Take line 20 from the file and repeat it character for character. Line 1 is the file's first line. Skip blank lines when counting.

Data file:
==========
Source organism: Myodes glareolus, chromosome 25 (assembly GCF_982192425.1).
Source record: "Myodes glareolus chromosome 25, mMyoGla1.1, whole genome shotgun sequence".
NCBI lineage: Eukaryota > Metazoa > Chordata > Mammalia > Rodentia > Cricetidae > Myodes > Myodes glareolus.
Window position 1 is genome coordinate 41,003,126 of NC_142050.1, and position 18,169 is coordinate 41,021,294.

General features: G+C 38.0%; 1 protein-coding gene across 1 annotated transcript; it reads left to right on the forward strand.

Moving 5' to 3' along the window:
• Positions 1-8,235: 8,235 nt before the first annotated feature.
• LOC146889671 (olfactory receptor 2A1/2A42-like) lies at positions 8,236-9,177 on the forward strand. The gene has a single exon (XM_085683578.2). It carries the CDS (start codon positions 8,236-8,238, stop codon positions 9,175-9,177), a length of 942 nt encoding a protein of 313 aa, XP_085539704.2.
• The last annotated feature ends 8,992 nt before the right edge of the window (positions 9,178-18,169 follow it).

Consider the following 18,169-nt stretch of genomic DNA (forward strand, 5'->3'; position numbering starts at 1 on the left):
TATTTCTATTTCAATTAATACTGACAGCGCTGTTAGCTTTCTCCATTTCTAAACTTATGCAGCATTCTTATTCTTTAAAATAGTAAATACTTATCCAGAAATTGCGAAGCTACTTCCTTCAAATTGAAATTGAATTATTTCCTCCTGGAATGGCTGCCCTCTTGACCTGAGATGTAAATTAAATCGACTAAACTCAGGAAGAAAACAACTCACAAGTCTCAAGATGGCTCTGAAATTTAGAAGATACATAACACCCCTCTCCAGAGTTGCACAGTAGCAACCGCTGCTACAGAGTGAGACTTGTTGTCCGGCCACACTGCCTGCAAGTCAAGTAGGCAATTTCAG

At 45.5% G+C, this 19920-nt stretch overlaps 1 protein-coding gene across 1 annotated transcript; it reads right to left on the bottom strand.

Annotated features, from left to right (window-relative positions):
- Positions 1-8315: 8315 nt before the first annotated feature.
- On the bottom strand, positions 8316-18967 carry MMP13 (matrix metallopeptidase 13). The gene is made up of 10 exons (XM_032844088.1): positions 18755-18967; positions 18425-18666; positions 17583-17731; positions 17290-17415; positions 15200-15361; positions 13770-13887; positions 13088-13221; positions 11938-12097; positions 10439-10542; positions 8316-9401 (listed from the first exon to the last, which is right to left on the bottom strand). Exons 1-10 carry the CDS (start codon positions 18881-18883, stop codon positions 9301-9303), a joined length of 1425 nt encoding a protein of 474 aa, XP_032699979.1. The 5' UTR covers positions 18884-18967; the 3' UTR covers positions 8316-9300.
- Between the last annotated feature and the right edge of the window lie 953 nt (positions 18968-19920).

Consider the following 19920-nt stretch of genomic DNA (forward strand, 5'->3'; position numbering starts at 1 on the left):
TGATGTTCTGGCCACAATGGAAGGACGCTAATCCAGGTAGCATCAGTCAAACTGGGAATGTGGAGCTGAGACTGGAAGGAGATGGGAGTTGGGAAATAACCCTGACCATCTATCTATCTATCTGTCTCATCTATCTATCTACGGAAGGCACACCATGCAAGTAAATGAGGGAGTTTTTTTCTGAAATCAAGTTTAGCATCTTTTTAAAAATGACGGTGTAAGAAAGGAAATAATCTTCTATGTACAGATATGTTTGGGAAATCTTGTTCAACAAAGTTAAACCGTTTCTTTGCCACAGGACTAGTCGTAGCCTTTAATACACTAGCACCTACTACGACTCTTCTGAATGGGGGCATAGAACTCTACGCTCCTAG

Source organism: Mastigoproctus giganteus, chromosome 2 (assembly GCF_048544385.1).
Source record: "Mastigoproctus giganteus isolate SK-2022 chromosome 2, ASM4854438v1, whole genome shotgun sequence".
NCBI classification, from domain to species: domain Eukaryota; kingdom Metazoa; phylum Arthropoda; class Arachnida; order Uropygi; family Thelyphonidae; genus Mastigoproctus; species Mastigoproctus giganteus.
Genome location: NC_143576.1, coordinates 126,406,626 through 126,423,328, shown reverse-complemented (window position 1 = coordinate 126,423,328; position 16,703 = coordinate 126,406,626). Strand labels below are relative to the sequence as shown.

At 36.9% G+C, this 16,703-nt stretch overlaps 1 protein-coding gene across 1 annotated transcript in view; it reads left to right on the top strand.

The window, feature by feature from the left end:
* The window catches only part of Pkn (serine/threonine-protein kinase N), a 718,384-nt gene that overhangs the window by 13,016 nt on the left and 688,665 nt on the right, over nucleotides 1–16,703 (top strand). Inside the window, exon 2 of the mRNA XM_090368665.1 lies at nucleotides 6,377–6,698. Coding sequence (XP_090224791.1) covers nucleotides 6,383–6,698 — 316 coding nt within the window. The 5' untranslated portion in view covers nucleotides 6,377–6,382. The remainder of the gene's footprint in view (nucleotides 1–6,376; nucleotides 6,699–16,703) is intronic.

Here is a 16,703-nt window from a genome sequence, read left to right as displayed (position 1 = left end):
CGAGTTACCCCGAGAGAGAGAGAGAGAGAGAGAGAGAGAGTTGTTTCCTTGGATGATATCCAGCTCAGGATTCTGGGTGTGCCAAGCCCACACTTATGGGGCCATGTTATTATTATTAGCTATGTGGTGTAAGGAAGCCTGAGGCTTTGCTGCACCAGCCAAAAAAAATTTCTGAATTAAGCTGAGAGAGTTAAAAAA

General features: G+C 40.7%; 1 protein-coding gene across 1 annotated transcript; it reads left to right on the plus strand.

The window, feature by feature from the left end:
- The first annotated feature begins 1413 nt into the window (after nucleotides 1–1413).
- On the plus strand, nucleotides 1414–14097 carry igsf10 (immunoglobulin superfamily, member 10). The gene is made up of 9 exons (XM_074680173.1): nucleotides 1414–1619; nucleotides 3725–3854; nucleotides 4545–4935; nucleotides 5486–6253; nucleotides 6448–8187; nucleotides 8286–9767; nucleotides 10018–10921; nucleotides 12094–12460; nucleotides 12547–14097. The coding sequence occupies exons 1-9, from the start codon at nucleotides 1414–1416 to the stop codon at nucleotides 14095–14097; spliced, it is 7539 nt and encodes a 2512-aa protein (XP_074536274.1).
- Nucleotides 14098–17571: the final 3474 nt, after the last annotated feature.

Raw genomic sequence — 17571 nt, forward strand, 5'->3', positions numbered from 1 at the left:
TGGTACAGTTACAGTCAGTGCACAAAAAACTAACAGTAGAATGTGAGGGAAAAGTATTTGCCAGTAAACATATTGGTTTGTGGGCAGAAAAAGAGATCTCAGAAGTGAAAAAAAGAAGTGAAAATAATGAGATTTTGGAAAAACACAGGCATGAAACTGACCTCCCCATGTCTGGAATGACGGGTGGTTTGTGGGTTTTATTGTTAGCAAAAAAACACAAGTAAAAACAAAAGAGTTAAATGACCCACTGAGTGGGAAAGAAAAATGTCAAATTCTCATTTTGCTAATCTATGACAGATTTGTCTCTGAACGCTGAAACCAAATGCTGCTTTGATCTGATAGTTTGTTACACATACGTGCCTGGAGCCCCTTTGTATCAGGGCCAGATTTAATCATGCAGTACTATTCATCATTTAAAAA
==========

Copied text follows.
Source record: "Mastigoproctus giganteus isolate SK-2022 chromosome 2, ASM4854438v1, whole genome shotgun sequence".